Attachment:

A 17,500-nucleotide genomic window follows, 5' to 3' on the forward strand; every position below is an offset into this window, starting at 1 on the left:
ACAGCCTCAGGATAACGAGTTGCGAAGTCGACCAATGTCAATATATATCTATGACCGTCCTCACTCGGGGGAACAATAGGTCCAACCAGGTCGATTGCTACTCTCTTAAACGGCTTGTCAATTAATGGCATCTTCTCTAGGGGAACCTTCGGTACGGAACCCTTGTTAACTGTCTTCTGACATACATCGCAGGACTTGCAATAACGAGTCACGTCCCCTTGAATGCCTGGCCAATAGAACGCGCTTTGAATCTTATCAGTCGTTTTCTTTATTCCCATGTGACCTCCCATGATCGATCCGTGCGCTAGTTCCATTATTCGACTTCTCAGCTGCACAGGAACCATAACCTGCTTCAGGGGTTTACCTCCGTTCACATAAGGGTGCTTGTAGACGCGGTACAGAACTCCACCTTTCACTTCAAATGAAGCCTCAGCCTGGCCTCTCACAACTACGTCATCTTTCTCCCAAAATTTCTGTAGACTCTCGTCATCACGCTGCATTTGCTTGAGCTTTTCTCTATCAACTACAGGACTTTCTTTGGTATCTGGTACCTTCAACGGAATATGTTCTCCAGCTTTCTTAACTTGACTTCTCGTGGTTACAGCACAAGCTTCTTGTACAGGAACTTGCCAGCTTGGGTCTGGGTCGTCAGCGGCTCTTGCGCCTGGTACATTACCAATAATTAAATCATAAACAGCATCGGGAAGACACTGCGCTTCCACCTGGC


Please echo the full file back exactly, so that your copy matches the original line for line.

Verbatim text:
A 17,500-nucleotide genomic window follows, 5' to 3' on the forward strand; every position below is an offset into this window, starting at 1 on the left:
ACAGCCTCAGGATAACGAGTTGCGAAGTCGACCAATGTCAATATATATCTATGACCGTCCTCACTCGGGGGAACAATAGGTCCAACCAGGTCGATTGCTACTCTCTTAAACGGCTTGTCAATTAATGGCATCTTCTCTAGGGGAACCTTCGGTACGGAACCCTTGTTAACTGTCTTCTGACATACATCGCAGGACTTGCAATAACGAGTCACGTCCCCTTGAATGCCTGGCCAATAGAACGCGCTTTGAATCTTATCAGTCGTTTTCTTTATTCCCATGTGACCTCCCATGATCGATCCGTGCGCTAGTTCCATTATTCGACTTCTCAGCTGCACAGGAACCATAACCTGCTTCAGGGGTTTACCTCCGTTCACATAAGGGTGCTTGTAGACGCGGTACAGAACTCCACCTTTCACTTCAAATGAAGCCTCAGCCTGGCCTCTCACAACTACGTCATCTTTCTCCCAAAATTTCTGTAGACTCTCGTCATCACGCTGCATTTGCTTGAGCTTTTCTCTATCAACTACAGGACTTTCTTTGGTATCTGGTACCTTCAACGGAATATGTTCTCCAGCTTTCTTAACTTGACTTCTCGTGGTTACAGCACAAGCTTCTTGTACAGGAACTTGCCAGCTTGGGTCTGGGTCGTCAGCGGCTCTTGCGCCTGGTACATTACCAATAATTAAATCATAAACAGCATCGGGAAGACACTGCGCTTCCACCTGGC